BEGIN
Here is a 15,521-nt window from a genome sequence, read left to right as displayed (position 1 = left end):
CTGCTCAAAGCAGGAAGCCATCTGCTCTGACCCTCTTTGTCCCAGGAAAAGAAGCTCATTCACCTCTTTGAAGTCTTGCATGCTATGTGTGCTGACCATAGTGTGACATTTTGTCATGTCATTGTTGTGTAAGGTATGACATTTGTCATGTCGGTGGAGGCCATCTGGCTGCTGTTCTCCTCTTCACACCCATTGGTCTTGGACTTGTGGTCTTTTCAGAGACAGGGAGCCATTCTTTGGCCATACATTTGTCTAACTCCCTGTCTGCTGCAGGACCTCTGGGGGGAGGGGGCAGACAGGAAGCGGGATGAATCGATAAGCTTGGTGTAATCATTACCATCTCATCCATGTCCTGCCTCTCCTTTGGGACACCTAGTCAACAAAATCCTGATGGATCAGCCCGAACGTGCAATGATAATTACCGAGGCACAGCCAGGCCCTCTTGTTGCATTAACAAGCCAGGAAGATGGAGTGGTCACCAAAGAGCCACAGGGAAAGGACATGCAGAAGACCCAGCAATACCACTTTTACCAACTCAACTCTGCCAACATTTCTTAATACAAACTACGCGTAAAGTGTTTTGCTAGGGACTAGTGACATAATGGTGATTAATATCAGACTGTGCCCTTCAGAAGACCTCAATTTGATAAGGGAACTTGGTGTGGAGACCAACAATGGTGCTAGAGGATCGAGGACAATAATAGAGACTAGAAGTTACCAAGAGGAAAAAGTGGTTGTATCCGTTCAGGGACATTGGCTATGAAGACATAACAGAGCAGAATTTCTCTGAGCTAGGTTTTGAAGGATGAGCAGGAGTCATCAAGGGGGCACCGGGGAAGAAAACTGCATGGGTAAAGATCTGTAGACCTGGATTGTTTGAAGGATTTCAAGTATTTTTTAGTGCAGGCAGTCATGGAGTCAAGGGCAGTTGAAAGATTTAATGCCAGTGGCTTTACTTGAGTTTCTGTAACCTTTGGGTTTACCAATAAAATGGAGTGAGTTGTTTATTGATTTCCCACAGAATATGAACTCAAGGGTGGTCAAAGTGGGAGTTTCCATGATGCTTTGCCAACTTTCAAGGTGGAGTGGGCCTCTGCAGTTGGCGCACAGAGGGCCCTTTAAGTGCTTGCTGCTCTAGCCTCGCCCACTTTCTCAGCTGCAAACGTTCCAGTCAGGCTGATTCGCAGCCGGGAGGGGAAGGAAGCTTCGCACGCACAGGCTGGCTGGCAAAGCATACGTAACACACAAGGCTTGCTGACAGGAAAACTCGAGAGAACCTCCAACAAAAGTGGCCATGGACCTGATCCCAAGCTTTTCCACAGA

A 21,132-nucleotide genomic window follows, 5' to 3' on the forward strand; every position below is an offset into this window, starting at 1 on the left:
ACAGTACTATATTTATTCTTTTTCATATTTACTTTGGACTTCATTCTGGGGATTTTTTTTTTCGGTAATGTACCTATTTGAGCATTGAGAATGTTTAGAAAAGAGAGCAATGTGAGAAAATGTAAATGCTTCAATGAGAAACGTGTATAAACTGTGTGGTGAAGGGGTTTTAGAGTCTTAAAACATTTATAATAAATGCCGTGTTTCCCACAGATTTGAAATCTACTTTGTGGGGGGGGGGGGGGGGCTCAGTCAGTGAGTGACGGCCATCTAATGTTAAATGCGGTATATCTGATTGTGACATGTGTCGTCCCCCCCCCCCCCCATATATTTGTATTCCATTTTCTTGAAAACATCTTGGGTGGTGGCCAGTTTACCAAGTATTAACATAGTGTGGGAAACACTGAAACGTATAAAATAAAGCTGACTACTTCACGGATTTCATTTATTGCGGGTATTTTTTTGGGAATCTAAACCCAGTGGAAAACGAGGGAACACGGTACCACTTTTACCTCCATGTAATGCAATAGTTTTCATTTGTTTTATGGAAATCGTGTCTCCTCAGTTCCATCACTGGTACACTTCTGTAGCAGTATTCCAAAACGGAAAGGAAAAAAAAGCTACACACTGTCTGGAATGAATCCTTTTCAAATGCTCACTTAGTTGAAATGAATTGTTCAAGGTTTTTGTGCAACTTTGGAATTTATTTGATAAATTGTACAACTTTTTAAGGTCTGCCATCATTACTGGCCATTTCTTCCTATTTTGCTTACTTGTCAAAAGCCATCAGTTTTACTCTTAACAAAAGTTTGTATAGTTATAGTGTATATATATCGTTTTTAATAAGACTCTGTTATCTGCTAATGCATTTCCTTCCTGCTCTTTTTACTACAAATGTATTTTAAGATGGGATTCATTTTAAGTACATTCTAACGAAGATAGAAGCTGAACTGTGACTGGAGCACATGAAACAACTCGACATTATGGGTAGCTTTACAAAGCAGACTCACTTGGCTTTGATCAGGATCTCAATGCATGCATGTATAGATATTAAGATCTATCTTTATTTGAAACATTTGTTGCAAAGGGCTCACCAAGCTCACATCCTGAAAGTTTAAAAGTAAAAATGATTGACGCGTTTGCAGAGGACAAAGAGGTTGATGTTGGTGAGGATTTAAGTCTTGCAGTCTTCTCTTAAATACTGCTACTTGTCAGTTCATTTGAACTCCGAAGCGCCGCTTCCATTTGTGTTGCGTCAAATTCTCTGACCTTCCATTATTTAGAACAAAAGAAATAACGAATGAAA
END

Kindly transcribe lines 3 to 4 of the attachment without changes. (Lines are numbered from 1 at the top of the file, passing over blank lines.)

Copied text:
A 21,132-nucleotide genomic window follows, 5' to 3' on the forward strand; every position below is an offset into this window, starting at 1 on the left:
ACAGTACTATATTTATTCTTTTTCATATTTACTTTGGACTTCATTCTGGGGATTTTTTTTTTCGGTAATGTACCTATTTGAGCATTGAGAATGTTTAGAAAAGAGAGCAATGTGAGAAAATGTAAATGCTTCAATGAGAAACGTGTATAAACTGTGTGGTGAAGGGGTTTTAGAGTCTTAAAACATTTATAATAAATGCCGTGTTTCCCACAGATTTGAAATCTACTTTGTGGGGGGGGGGGGGGGGCTCAGTCAGTGAGTGACGGCCATCTAATGTTAAATGCGGTATATCTGATTGTGACATGTGTCGTCCCCCCCCCCCCCCATATATTTGTATTCCATTTTCTTGAAAACATCTTGGGTGGTGGCCAGTTTACCAAGTATTAACATAGTGTGGGAAACACTGAAACGTATAAAATAAAGCTGACTACTTCACGGATTTCATTTATTGCGGGTATTTTTTTGGGAATCTAAACCCAGTGGAAAACGAGGGAACACGGTACCACTTTTACCTCCATGTAATGCAATAGTTTTCATTTGTTTTATGGAAATCGTGTCTCCTCAGTTCCATCACTGGTACACTTCTGTAGCAGTATTCCAAAACGGAAAGGAAAAAAAAGCTACACACTGTCTGGAATGAATCCTTTTCAAATGCTCACTTAGTTGAAATGAATTGTTCAAGGTTTTTGTGCAACTTTGGAATTTATTTGATAAATTGTACAACTTTTTAAGGTCTGCCATCATTACTGGCCATTTCTTCCTATTTTGCTTACTTGTCAAAAGCCATCAGTTTTACTCTTAACAAAAGTTTGTATAGTTATAGTGTATATATATCGTTTTTAATAAGACTCTGTTATCTGCTAATGCATTTCCTTCCTGCTCTTTTTACTACAAATGTATTTTAAGATGGGATTCATTTTAAGTACATTCTAACGAAGATAGAAGCTGAACTGTGACTGGAGCACATGAAACAACTCGACATTATGGGTAGCTTTACAAAGCAGACTCACTTGGCTTTGATCAGGATCTCAATGCATGCATGTATAGATATTAAGATCTATCTTTATTTGAAACATTTGTTGCAAAGGGCTCACCAAGCTCACATCCTGAAAGTTTAAAAGTAAAAATGATTGACGCGTTTGCAGAGGACAAAGAGGTTGATGTTGGTGAGGATTTAAGTCTTGCAGTCTTCTCTTAAATACTGCTACTTGTCAGTTCATTTGAACTCCGAAGCGCCGCTTCCATTTGTGTTGCGTCAAATTCTCTGACCTTCCATTATTTAGAACAAAAGAAATAACGAATGAAA